The Cuthbert Window in Durham Cathedral by Hugh Easton (click to enlarge)

As the region became more integrated with the nation and less under threat, the importance of Cuthbert as protector of his people waned. Although he never entirely lost the association with place it was another aspect of his cult that came to the fore. In the 19th century, with the birth of the animal rights movement in Britain and the founding of what was to become the RSPCA and the RSPB, Cuthbert was seen as a protector of animals and, shorn of its context, as the creator of one of the earliest animal sanctuaries on Inner Farne. A number of artworks and windows from the late 19th century show Cuthbert in this environmentalist guise, and even in Durham cathedral itself the main depiction of Cuthbert in the window glass is a mid-20th century depiction as benevolent protector of birds. His fierce regionalism is toned down in favour of a softer animal-friendly persona which fitted with the times.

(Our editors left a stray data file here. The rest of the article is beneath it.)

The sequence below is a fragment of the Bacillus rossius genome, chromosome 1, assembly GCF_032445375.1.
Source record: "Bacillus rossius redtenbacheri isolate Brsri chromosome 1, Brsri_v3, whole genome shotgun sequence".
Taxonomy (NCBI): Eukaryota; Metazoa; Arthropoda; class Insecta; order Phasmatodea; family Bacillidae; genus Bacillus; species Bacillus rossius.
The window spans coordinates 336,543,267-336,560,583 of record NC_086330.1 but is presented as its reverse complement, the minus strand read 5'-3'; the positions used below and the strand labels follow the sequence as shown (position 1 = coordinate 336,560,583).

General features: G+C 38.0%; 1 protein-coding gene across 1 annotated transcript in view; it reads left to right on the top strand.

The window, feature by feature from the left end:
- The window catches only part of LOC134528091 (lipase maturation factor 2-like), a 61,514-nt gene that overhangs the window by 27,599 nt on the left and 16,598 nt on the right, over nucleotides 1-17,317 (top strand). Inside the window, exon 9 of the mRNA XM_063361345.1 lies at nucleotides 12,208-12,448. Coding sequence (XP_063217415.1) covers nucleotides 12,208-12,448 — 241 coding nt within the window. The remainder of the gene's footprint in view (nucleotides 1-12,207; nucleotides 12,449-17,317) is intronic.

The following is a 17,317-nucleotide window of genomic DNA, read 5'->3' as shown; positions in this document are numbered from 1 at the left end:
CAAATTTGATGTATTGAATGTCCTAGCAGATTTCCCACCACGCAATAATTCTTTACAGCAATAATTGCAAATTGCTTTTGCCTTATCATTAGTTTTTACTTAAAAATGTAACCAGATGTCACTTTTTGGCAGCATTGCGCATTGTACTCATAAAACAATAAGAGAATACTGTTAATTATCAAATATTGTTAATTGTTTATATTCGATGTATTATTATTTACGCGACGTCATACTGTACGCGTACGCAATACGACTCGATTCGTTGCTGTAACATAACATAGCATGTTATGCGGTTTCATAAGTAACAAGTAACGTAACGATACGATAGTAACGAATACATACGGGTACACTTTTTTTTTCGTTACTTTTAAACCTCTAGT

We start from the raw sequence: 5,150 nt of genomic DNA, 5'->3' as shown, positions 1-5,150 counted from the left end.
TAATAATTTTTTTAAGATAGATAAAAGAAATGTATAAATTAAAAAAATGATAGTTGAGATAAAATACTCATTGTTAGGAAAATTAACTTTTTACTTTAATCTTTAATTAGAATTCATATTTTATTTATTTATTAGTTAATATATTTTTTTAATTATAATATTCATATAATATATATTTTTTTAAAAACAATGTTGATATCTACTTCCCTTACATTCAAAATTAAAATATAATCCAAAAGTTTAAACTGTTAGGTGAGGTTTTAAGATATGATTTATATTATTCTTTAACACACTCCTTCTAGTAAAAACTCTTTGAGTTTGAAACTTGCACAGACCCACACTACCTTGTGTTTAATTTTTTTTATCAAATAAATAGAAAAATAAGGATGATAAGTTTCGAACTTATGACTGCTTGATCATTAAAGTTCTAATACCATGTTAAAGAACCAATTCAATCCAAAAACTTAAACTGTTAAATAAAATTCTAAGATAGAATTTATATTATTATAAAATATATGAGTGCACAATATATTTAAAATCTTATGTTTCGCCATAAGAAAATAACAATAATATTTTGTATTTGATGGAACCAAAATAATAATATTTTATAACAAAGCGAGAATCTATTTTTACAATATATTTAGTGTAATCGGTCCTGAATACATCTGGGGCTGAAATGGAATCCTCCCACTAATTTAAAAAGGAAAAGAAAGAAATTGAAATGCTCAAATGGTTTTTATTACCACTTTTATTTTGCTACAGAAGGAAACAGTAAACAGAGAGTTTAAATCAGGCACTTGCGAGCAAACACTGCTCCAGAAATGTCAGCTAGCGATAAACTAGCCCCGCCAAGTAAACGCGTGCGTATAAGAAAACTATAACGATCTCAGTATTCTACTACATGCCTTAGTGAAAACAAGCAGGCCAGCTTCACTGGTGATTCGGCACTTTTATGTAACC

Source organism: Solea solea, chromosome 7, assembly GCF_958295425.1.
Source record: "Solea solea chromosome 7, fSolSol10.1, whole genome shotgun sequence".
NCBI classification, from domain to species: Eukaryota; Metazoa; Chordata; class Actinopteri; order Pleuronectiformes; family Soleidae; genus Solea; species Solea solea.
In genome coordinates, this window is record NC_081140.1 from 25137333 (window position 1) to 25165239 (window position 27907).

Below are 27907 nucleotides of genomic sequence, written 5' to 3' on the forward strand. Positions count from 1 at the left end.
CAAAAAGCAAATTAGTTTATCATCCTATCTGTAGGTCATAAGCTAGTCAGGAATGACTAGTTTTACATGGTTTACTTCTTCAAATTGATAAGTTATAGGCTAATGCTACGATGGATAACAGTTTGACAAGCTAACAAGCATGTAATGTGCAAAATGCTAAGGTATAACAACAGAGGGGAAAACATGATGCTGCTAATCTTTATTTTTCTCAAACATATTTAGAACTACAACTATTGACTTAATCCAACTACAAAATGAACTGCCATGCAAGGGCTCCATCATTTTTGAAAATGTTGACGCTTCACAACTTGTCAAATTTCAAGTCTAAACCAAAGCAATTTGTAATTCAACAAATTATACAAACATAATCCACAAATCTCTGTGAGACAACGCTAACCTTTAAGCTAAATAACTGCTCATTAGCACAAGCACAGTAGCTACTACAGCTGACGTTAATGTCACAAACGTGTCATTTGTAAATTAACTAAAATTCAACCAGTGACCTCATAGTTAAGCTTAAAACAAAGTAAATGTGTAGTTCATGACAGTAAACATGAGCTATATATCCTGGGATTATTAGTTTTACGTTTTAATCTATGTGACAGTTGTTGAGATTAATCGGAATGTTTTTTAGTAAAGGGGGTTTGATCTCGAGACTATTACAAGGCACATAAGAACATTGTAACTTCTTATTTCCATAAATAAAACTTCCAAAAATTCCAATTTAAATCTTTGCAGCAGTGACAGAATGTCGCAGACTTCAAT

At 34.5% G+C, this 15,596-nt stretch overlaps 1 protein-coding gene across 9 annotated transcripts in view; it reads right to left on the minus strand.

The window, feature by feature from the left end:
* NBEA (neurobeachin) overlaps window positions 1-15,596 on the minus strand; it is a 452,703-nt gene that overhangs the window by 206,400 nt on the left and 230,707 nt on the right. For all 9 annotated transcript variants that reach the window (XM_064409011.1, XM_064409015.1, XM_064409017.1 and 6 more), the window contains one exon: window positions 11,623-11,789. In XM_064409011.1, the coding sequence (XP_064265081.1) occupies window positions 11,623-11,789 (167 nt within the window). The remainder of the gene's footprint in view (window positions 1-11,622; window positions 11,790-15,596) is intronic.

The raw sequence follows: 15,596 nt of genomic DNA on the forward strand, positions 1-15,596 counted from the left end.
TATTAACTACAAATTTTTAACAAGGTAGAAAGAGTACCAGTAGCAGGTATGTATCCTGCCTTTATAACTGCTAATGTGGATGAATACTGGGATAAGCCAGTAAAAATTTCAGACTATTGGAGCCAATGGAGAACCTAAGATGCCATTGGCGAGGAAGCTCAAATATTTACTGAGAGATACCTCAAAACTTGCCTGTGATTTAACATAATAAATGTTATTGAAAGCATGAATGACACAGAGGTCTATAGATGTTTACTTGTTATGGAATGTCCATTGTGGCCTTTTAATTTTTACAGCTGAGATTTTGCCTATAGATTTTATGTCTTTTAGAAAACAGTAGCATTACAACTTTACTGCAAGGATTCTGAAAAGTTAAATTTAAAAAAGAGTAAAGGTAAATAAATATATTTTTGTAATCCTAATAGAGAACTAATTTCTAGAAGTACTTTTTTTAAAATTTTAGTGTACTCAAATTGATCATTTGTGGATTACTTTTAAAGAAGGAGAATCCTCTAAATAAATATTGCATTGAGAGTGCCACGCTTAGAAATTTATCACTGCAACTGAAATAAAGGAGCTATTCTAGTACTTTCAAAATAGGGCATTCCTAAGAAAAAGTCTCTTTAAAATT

The late 20th century saw a rise in regionalist movements within the UK, and saints were frequently co-opted to the cause. Thus amongst others St Petrock in Cornwall, St David in Wales, and St Cuthbert in Northumberland, have all experienced a renaissance of popularity as regional pride has blossomed. It is, perhaps, this adaptability to the needs of the times on the part of saints such as Cuthbert that account for their continued success even within the Anglican church.

[1] Bede, Vita Sancti Cuthberti, ch. 10
[2] Bede, Vita Sancti Cuthberti, ch 5
[3] Alexander, Saints and Animals in the Middle Ages (Woodbridge, 2008), pp. 156-60
[4] Lane & Ausich, ‘The Legend of St Cuthbert’s Beads: A Palaeontological and Geological Perspective’, Folklore 112 (2001), pp. 65-87